FROM the refuge of a studio at Tamworth’s 88.9FM, Troy Orton sounds untouchable.
His Saturday afternoon rock show has a cult following and Mr Orton, 30, introduces the music with the resonant voice of a seasoned professional.
But his on-air persona masks a life punctuated with sadness.
Mr Orton, who is legally blind, also lives with epilepsy and mild paraplegia.
His journey from tormented teen to confident young man is a testament to the power of community radio.
He says his time at Peel High was “pure hell” – other students physically assaulting him and routinely making fun of his disability.
“I’d walk in of a morning and want to walk out straight away,” Mr Orton said.
“I had very few friends and everyone else just pushed me aside ... I did it very tough.”
The isolation forced Mr Orton to lash out at the world, earning him detentions, suspensions and a reputation as a trouble-maker.
“I was just in mental damage control and I was lashing out physically,” he said.
After leaving school, the troubled young man continued to challenge authority, losing his first job after six weeks and his second job after a day.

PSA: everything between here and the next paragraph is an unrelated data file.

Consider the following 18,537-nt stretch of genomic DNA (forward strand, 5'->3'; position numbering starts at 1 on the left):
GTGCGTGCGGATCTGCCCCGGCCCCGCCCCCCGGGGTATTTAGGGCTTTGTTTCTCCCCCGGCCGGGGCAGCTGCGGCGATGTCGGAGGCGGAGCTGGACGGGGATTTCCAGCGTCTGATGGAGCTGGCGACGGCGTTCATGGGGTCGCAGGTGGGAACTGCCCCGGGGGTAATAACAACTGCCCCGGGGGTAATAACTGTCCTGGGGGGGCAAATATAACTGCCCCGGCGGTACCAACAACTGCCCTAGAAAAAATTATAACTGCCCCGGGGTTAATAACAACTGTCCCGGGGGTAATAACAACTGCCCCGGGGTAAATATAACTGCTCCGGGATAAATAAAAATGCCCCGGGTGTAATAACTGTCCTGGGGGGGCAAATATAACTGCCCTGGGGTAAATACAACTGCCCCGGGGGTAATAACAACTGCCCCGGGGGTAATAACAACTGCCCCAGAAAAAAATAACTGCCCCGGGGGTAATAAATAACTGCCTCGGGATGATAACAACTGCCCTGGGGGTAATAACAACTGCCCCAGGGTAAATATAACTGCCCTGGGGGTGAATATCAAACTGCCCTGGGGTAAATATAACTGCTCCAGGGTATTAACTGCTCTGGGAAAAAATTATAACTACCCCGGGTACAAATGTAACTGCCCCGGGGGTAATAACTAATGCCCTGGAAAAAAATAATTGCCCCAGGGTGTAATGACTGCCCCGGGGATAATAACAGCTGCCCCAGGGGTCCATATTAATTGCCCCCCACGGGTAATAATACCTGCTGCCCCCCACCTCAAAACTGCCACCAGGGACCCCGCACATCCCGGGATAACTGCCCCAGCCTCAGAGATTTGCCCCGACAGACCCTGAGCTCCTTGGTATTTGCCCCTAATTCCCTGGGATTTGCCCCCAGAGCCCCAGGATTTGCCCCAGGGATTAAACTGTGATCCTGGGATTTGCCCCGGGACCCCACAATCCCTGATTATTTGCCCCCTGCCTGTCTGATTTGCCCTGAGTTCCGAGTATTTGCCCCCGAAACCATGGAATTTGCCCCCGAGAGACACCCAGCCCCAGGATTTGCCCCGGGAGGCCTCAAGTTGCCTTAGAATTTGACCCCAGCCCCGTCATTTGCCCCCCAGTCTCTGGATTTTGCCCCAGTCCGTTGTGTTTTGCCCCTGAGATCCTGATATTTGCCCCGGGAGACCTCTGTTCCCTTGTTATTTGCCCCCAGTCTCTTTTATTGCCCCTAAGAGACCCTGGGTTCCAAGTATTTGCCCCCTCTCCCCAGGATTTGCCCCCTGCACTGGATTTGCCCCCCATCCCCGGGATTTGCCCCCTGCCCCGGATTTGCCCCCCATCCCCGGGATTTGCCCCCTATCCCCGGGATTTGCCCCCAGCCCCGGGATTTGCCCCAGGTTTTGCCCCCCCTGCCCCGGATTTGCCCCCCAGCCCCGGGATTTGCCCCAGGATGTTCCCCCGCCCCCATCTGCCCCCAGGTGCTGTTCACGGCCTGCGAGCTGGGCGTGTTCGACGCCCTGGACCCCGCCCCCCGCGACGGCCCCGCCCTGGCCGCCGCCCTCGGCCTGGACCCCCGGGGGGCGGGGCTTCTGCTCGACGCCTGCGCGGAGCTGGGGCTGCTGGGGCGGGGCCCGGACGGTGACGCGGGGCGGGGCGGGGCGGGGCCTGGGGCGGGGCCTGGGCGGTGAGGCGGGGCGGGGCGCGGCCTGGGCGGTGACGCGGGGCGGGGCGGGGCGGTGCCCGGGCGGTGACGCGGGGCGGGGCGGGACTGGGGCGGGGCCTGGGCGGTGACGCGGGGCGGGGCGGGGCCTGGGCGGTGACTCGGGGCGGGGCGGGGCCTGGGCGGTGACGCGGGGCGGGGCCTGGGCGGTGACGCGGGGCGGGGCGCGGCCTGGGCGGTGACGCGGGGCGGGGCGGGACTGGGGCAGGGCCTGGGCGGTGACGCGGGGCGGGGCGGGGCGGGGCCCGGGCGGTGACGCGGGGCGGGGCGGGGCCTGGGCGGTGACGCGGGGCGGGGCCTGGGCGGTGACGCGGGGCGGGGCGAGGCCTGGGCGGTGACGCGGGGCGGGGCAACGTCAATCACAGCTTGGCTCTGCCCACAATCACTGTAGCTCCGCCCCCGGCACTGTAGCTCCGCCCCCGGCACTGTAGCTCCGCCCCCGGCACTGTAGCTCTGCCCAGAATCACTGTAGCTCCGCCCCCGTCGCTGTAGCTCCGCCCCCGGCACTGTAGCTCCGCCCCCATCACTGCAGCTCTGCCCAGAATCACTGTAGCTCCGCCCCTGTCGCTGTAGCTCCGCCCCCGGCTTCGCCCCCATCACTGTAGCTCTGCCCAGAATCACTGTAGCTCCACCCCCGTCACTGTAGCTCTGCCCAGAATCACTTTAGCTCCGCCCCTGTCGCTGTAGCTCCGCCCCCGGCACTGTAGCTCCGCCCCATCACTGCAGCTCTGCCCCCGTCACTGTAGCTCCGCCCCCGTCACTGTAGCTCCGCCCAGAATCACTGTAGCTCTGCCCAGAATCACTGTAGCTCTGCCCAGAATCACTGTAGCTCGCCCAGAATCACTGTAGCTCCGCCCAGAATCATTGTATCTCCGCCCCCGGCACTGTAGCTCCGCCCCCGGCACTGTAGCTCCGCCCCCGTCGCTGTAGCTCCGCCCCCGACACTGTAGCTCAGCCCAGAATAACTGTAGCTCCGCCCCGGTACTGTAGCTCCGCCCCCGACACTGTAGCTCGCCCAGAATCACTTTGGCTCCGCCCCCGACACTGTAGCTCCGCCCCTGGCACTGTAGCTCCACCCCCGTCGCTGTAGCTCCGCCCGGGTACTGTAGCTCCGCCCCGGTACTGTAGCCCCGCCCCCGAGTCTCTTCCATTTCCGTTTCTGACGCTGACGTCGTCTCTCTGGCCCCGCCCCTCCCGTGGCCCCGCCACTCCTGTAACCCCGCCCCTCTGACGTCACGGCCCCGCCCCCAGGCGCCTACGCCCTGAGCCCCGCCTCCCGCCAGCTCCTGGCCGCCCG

But an unexpected saviour was in the air, or in this case, on the air.
In 2005, Mr Orton started as a volunteer at community radio station 88.9FM. His path to redemption had begun.
“At first, no one wanted me here because they thought I wasn’t capable,” Mr Orton said.
“But I fought and fought and eventually they backed down.
“It has changed my life, it really has. I’m so much more confident now. If there was a problem in the past, I was too afraid to approach anyone to tell them – but not anymore.”
Ironically, some of his tormenters from high school are now listeners to his show.
88.9FM operations manager George Frame said it was “inspiring” to see Mr Orton’s transformation.
“Troy was destined to do this,” Mr Frame said.